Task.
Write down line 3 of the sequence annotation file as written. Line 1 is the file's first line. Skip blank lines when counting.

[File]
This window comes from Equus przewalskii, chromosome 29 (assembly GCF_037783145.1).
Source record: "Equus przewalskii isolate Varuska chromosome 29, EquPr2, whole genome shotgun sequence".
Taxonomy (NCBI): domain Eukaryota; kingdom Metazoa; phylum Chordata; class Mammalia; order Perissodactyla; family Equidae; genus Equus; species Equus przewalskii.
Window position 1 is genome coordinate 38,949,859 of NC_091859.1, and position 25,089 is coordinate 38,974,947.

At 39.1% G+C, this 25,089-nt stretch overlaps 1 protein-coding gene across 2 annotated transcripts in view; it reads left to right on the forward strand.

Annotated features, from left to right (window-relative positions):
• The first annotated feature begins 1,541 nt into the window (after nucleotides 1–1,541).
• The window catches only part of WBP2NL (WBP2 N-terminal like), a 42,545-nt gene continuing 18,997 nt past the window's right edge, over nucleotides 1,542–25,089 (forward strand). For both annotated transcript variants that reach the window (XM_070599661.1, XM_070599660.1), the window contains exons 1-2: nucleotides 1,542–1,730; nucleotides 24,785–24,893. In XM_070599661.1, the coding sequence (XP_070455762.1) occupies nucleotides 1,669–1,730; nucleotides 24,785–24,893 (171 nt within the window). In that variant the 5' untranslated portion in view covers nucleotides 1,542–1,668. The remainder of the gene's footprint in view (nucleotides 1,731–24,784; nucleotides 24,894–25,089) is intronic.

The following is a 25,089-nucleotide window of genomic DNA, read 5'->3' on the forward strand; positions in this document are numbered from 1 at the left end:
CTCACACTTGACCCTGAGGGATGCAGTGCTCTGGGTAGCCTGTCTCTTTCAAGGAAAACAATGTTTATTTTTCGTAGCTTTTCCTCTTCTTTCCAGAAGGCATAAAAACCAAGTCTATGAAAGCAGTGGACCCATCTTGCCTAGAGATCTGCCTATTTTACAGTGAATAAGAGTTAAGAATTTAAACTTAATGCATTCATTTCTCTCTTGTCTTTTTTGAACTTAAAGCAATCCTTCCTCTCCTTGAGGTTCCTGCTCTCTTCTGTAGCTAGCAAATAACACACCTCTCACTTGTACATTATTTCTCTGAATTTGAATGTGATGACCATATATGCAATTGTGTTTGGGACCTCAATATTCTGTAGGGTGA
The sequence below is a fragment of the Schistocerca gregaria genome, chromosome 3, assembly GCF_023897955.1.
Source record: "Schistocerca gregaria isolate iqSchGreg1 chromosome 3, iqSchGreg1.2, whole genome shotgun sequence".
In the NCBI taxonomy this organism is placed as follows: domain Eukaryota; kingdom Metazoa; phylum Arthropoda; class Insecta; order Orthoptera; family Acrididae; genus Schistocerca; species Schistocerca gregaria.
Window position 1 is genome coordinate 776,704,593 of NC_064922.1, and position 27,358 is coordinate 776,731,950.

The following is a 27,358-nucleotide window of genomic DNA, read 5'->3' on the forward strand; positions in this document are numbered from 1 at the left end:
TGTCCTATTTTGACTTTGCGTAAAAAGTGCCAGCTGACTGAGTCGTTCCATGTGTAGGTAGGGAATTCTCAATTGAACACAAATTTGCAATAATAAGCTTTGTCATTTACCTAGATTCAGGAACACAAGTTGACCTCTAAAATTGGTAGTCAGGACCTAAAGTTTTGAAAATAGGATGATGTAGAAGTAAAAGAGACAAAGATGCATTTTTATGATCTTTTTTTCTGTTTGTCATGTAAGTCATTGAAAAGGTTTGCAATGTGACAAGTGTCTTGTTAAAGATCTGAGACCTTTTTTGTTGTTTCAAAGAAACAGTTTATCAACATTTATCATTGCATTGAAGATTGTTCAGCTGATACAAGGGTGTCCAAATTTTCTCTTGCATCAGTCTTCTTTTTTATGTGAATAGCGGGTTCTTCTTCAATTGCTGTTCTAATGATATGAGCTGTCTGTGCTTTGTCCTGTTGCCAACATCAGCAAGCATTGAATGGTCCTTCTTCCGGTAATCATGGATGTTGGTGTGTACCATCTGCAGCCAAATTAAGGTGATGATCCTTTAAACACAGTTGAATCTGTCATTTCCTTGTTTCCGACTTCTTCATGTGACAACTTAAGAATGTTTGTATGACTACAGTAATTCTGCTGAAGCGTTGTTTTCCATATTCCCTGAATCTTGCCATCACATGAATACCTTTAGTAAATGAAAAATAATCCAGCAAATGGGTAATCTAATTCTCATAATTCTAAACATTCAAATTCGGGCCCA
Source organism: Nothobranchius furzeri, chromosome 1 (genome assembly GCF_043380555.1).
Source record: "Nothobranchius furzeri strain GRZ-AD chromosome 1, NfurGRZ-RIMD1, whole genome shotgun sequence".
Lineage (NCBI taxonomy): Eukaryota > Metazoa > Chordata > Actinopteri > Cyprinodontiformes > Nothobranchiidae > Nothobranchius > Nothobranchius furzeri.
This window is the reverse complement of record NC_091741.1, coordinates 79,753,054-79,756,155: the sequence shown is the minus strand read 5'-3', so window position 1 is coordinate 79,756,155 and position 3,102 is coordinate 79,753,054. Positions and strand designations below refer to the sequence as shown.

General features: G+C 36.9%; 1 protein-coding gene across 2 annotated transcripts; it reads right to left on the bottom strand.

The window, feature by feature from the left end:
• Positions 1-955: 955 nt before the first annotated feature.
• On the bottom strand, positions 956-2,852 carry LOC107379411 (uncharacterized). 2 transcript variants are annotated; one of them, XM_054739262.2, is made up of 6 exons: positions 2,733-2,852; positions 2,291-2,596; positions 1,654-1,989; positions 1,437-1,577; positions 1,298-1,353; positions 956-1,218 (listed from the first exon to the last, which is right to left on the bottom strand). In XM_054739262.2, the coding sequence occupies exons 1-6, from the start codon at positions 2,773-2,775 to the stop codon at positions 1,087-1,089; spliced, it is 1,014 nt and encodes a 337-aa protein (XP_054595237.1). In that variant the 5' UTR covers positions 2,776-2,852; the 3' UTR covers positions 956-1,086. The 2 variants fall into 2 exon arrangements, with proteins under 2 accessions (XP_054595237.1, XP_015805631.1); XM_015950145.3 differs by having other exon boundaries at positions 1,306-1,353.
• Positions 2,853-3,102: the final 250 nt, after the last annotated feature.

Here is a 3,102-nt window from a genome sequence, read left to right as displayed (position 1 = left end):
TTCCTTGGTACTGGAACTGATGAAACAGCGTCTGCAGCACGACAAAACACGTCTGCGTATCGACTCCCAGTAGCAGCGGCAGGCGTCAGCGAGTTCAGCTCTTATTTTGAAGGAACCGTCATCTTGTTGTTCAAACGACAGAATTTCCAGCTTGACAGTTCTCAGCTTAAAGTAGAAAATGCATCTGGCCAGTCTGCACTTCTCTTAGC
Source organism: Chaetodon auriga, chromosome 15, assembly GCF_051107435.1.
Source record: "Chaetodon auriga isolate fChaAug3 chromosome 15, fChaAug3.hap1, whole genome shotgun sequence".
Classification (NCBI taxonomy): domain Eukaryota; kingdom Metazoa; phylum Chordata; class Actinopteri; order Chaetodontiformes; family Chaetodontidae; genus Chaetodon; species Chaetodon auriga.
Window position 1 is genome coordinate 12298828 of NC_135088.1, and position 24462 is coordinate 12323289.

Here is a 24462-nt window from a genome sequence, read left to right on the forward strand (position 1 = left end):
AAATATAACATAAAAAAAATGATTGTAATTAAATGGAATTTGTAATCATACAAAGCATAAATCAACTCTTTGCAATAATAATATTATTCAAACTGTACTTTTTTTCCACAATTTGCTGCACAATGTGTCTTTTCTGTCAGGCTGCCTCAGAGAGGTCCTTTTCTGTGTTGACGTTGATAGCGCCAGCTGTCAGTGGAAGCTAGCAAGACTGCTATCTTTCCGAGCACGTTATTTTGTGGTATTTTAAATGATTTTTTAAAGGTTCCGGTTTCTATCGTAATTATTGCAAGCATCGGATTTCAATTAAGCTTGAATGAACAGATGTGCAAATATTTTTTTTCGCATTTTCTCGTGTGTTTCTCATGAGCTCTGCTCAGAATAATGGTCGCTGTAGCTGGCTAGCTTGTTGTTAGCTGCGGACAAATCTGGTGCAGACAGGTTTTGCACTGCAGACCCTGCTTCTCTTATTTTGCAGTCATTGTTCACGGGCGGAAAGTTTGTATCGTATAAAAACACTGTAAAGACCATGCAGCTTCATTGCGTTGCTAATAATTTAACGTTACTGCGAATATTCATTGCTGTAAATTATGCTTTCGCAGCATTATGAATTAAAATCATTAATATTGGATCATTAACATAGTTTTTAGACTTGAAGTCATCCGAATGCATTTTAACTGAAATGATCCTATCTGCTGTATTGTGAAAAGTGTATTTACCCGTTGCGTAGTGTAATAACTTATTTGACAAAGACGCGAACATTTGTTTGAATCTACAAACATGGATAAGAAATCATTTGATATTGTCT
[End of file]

Taxonomy (NCBI): domain Eukaryota; kingdom Metazoa; phylum Chordata; class Mammalia; order Perissodactyla; family Equidae; genus Equus; species Equus przewalskii.